5. I’m age 69, a runner for 41 years. I find that there are two ways to build and strengthen type IIb trainable fast-twitch fibers in my legs: (1) traditional hill exercises (bounding, leaping, etc.) as taught by Arthur Lydiard, and (2) doing very heavy deadlifts at the gym, no more than 10 sec per set, no less than 85% of 1-rep max weight. I’ll let you guess which one has led to repeated injuries… Yep, hill bounding, though (sadly) very enjoyable, is strictly verboten for my aging tendons. I learned of the effect of deadlifts from Barry Ross, who coached Allyson Felix’s weight training when she was still in high school. It really works. Those IIb FT fibers are so important – they supply “power to the ground,” which a Harvard study (cited by Ross; see shows is the key contributor to running speed, far ahead of stride length or frequency.

  6. @Sean: For me, weight gain from muscle is more of a hypothetical than a reality! But you’re right, there are certainly tradeoffs. If you haven’t seen this post from a few weeks ago, you might be interested: it gives some insight as to what exactly the tradeoffs of extra weight are for cyclists. (Power scales with increased mass to the exponent of ~0.67. The oxygen cost associated with drag on flat courses scales as ~0.32, and the oxygen cost associated with gravity on uphills scales as ~0.79.)

  7. @Derrick: Ah, the Swiss Army Knife of leg exercises! Have you considered doing biceps curls as you lunge? 🙂

    @runbei: Hill bounding is definitely a good way to build leg strength — though I’d go a step farther and say that simply running hills is an excellent form of functional leg strengthening for runners, with a lower chance of injury than bounding, especially for inexperienced runners.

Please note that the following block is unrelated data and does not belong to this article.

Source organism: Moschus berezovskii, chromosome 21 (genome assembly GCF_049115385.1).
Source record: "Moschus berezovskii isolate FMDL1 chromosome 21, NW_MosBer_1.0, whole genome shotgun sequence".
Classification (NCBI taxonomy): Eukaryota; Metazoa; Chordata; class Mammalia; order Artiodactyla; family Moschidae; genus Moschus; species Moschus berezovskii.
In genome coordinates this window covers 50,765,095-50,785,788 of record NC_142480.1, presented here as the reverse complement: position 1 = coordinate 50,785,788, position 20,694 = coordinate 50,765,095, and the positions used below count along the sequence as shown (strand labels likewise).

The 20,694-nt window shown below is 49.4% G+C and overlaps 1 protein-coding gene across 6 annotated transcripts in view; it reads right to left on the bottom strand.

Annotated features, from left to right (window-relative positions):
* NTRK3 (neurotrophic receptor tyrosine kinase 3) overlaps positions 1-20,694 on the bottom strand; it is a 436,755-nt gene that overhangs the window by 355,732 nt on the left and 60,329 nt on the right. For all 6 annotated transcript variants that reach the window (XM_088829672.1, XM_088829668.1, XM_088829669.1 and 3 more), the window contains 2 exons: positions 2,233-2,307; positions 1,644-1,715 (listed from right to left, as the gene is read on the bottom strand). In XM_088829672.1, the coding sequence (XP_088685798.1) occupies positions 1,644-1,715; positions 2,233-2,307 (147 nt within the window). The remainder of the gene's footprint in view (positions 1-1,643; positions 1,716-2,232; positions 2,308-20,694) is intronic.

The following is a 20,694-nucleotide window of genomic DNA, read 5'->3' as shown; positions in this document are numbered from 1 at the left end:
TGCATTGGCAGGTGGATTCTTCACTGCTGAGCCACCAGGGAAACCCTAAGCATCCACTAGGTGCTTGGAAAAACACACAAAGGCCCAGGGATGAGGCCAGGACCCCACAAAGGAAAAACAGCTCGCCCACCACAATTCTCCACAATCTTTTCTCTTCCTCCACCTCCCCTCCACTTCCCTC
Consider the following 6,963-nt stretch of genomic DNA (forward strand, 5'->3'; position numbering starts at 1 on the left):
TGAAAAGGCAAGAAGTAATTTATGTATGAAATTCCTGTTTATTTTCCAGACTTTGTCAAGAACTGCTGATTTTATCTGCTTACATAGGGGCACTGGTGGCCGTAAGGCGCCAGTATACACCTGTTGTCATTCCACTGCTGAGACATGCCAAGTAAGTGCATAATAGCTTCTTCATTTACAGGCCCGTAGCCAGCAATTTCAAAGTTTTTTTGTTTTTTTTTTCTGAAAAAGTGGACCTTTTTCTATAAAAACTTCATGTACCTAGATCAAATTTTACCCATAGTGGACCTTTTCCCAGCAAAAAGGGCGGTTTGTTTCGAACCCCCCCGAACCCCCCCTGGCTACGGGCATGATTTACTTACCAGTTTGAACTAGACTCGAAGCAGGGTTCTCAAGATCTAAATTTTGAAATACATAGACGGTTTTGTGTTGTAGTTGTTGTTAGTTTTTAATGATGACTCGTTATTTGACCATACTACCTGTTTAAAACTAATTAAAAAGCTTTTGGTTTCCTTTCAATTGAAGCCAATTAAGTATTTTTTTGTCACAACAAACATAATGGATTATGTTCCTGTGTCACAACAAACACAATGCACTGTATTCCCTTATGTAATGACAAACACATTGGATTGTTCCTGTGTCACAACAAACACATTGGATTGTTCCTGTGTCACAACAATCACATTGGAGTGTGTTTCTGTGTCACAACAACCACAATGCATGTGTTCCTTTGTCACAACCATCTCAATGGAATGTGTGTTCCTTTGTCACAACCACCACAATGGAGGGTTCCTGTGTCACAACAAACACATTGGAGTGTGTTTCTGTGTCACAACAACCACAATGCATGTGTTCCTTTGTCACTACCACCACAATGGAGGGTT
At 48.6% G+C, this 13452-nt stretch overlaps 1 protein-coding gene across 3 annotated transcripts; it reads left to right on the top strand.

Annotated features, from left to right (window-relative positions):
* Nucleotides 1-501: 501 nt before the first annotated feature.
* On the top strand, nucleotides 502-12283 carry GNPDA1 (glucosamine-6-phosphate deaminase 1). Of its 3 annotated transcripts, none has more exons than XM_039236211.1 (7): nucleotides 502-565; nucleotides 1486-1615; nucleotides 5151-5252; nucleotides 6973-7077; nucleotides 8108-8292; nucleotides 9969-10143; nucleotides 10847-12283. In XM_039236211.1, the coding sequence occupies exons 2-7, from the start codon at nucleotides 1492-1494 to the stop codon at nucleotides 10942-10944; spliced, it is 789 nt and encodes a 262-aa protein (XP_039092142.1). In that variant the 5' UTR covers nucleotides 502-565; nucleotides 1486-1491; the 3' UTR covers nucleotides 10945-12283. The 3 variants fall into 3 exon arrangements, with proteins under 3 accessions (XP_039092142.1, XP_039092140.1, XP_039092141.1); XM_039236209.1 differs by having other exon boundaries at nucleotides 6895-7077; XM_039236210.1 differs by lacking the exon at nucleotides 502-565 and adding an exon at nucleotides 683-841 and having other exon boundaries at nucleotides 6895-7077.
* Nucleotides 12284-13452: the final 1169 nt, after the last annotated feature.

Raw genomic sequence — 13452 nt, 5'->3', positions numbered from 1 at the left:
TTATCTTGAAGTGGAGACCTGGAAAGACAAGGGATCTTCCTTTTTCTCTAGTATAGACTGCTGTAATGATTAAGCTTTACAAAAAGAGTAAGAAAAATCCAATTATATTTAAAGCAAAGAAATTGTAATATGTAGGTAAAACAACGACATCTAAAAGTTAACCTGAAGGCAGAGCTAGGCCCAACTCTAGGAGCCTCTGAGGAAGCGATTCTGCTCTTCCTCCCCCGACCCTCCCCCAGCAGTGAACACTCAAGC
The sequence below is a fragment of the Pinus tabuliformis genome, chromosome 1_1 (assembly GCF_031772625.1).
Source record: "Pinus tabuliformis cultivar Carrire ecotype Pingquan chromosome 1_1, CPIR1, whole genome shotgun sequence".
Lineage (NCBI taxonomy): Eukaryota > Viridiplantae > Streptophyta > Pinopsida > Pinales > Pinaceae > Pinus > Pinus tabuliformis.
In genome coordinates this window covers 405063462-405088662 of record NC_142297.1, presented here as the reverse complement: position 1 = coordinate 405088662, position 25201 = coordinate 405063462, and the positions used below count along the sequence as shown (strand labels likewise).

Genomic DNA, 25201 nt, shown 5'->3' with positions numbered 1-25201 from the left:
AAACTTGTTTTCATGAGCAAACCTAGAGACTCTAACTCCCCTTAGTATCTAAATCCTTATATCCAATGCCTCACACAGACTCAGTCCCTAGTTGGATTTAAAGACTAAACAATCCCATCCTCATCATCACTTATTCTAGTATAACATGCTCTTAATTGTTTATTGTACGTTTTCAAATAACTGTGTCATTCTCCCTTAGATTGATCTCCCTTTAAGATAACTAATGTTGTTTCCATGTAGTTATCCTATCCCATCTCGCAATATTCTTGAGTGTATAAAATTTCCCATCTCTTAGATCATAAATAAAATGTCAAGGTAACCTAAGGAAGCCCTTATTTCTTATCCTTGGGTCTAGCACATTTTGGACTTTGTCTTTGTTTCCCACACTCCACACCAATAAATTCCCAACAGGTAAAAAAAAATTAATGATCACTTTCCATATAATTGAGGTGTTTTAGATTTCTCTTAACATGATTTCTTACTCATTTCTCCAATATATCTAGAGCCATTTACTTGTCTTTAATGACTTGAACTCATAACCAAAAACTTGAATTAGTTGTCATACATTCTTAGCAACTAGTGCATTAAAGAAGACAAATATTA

8. @alex
    Can’t disagree with any of that. As with so many things in fitness, the answer is probably some elaborate version of “it depends”. Because it basically always does. And don’t get me wrong, any excuse to get out of ever doing heavy squats again, I’ll take.

  9. I find the study questionable. The older group in the study was likely in far worse shape than the younger group and therefore of course they are going to get substantially more gain from a 3-week lifting program than the younger group – likely an almost-universal trait of older “athletes”. If the study was done with 3 weeks of extensive aerobic training I’m sure the older group would also gain substantially more than the younger group, which would say that older people need to do more aerobic training. Perhaps you lose strength more quickly, I’m not arguing that, but maybe the real conclusion is that older athletes just need more training in general.

  10. @alex
    Haha, you and me both. Just checked out that post, pretty cool- it really makes you wonder how a guy like Armstrong could dominate in the mountains, yet still win a 8km, flat prologue!

  11. @BMan
    “The older group in the study was likely in far worse shape than the younger group and therefore of course they are going to get substantially more gain from a 3-week lifting program than the younger group – likely an almost-universal trait of older “athletes”.”

    The study made every effort to control for that. These were well-trained cyclists, not sedentary people. Weekly hours of training were 7.7 in the older group and 7.4 in the younger group. VO2max was 3.77 +/- 0.57 l/min in the older group, 3.86 +/- 0.99 in the younger. Maximum aerobic power was 300.4 +/- 32.4 W in the older group, 318.7 +/- 85.2 W in the younger group. Neither group had done any weight training in the previous year. Statistically speaking, these groups were essentially identical — and yet the response to three weeks of weight training was dramatically different in a statistically significant way.